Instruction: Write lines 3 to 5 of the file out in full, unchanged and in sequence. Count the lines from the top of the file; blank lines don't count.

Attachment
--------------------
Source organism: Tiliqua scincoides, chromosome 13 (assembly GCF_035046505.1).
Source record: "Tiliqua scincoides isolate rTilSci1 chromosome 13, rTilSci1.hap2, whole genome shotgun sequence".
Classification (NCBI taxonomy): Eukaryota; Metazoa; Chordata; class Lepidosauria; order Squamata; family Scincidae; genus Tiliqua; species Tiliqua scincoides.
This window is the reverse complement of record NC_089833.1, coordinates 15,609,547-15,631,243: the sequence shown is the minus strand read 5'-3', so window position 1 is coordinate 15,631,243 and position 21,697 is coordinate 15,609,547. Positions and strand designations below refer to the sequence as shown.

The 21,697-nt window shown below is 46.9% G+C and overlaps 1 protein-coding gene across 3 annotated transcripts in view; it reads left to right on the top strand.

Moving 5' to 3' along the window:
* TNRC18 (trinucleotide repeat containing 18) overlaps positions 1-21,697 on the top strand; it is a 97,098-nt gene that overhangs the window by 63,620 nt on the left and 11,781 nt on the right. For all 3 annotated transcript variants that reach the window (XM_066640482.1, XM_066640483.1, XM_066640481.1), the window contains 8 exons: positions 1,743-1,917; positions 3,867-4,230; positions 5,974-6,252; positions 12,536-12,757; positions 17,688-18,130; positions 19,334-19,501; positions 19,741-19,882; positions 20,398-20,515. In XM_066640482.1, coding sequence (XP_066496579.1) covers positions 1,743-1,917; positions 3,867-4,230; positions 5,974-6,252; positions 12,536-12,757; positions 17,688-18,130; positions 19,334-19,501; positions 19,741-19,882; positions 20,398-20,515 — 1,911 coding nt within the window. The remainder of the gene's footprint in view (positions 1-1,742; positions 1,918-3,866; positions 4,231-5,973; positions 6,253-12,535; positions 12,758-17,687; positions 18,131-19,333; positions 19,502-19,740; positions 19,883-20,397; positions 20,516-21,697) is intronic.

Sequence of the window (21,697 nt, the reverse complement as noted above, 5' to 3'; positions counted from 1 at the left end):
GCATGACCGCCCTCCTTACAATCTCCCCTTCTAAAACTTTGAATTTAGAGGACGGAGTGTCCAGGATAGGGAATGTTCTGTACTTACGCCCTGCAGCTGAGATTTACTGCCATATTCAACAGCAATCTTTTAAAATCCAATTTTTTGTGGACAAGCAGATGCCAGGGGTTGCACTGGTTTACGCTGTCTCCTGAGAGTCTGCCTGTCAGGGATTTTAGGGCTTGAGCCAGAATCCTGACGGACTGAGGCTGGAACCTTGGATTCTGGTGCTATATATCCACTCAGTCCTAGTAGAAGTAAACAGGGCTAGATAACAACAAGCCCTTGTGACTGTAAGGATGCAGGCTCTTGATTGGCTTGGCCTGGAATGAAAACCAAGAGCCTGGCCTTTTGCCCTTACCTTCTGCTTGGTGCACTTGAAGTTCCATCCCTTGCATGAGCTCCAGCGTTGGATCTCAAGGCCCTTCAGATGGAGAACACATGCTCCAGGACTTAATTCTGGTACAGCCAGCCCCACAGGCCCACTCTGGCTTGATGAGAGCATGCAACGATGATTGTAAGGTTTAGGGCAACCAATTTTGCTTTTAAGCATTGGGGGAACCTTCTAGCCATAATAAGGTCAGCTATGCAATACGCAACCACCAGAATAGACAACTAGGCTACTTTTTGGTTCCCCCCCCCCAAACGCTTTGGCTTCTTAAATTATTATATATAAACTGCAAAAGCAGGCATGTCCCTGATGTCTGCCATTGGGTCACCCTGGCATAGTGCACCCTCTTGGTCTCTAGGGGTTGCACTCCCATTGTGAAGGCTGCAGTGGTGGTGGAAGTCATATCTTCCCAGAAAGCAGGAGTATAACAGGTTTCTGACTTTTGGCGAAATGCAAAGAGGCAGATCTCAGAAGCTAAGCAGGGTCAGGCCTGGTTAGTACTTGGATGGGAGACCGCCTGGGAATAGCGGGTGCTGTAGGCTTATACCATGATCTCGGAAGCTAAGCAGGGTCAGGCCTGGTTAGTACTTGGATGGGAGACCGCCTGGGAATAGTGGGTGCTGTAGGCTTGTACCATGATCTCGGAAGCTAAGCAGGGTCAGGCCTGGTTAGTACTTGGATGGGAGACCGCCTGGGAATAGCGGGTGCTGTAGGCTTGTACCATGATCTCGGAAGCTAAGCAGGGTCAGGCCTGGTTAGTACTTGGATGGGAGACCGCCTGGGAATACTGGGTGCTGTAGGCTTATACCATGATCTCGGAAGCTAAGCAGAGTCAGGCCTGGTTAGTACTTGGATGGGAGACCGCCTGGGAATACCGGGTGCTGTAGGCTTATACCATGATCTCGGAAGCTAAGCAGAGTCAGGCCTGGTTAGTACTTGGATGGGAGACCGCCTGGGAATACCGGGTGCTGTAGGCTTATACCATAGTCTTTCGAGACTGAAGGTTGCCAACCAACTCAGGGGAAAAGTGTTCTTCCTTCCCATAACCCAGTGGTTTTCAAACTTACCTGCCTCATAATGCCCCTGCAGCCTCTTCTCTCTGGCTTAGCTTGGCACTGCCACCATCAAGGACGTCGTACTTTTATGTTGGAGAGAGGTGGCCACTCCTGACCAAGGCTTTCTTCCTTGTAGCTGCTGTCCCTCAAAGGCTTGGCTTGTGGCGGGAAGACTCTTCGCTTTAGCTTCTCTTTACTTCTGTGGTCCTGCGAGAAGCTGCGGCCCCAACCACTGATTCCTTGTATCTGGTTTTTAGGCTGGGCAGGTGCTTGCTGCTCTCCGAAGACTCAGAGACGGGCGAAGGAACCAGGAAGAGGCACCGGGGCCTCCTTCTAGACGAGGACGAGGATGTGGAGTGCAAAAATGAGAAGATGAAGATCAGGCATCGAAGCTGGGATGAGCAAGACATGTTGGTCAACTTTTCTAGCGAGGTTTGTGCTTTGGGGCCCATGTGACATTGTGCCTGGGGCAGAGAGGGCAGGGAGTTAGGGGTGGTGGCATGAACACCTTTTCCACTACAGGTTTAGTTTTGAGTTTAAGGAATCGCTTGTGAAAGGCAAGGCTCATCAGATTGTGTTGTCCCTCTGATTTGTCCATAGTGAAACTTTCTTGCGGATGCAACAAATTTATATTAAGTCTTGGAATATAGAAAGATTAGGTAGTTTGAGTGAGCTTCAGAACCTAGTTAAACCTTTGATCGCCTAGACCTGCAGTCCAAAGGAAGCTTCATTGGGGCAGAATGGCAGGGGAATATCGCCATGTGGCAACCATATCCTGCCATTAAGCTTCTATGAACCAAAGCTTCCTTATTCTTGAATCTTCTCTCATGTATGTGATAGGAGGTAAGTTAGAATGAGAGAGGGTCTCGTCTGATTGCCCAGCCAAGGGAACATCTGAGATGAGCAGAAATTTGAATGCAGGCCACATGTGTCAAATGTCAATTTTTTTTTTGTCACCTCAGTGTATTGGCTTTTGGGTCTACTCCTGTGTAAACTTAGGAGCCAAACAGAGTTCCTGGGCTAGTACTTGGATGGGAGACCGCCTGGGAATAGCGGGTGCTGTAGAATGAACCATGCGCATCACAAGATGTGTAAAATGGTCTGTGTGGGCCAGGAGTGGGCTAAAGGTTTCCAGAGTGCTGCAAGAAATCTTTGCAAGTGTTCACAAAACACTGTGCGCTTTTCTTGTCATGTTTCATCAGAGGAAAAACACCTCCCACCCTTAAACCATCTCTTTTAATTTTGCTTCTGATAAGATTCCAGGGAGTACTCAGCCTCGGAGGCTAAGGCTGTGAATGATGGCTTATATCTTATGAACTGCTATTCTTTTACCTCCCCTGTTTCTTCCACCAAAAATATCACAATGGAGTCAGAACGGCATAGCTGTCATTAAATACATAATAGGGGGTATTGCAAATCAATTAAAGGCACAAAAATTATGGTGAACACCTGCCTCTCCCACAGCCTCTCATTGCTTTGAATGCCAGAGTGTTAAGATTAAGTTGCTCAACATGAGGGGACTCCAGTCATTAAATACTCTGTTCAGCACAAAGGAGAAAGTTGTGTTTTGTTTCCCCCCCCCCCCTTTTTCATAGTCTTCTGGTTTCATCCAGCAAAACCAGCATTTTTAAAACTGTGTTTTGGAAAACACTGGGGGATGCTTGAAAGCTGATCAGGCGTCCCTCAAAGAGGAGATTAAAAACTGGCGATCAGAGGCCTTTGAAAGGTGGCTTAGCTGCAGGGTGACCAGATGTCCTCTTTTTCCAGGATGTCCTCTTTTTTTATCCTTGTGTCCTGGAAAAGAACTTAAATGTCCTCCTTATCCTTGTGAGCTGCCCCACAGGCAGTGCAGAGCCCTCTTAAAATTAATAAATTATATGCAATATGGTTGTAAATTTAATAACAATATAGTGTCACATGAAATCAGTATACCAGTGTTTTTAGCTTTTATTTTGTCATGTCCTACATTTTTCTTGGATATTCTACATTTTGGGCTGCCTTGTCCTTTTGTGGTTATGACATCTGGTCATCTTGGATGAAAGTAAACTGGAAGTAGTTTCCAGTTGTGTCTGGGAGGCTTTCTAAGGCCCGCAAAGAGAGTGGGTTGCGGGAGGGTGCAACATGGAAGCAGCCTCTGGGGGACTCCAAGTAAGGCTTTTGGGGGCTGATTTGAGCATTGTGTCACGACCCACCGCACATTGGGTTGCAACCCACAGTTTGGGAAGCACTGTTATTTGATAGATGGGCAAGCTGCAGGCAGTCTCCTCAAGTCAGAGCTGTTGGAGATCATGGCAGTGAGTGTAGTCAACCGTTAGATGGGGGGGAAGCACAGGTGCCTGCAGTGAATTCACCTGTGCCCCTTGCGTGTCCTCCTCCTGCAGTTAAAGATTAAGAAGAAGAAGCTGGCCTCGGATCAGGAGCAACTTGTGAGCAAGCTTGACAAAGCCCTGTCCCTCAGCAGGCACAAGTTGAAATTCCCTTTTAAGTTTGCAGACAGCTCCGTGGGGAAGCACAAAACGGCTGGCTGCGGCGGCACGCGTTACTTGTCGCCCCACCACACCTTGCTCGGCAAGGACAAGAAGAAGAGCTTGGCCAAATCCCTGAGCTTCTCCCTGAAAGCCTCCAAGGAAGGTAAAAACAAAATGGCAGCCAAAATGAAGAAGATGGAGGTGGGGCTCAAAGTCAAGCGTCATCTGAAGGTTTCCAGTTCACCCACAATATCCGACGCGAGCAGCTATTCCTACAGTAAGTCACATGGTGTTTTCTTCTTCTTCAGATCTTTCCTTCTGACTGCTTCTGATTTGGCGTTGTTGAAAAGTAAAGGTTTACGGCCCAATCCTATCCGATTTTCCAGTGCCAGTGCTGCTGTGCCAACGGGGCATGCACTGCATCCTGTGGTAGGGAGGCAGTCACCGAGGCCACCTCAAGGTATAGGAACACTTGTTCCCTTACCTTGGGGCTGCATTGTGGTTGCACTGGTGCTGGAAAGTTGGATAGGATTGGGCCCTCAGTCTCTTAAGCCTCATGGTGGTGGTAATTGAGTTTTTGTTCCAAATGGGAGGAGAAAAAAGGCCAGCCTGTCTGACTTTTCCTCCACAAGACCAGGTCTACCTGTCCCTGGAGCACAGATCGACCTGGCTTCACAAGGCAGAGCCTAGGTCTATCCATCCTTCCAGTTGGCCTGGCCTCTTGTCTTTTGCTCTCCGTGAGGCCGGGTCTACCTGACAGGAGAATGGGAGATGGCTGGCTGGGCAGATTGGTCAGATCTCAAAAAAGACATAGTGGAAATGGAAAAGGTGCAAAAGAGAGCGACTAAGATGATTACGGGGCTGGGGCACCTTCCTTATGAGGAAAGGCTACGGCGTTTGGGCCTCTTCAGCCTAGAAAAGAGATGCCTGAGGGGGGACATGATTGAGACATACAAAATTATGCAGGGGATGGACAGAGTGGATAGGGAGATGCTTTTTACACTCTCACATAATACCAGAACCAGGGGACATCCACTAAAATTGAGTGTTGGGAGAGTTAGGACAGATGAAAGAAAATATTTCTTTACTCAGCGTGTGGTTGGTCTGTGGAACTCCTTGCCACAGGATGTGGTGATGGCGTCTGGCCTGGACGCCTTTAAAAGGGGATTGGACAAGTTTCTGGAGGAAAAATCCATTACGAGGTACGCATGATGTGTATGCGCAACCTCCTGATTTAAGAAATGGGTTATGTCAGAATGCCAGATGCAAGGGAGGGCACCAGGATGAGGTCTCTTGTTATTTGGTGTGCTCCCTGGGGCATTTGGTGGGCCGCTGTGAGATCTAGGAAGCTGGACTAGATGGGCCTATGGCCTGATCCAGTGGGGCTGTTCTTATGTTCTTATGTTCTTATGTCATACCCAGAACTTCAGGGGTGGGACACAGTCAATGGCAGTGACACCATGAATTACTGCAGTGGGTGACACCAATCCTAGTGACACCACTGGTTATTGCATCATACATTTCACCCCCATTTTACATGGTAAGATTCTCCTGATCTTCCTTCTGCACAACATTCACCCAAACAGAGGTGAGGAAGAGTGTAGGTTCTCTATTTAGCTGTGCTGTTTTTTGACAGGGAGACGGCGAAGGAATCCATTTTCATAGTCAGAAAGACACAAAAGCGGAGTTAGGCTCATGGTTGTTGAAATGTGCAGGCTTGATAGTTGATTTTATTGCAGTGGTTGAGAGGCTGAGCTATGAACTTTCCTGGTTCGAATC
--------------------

Classification (NCBI taxonomy): Eukaryota; Metazoa; Chordata; class Lepidosauria; order Squamata; family Scincidae; genus Tiliqua; species Tiliqua scincoides.
This window is the reverse complement of record NC_089833.1, coordinates 15,609,547-15,631,243: the sequence shown is the minus strand read 5'-3', so window position 1 is coordinate 15,631,243 and position 21,697 is coordinate 15,609,547. Positions and strand designations below refer to the sequence as shown.

The 21,697-nt window shown below is 46.9% G+C and overlaps 1 protein-coding gene across 3 annotated transcripts in view; it reads left to right on the top strand.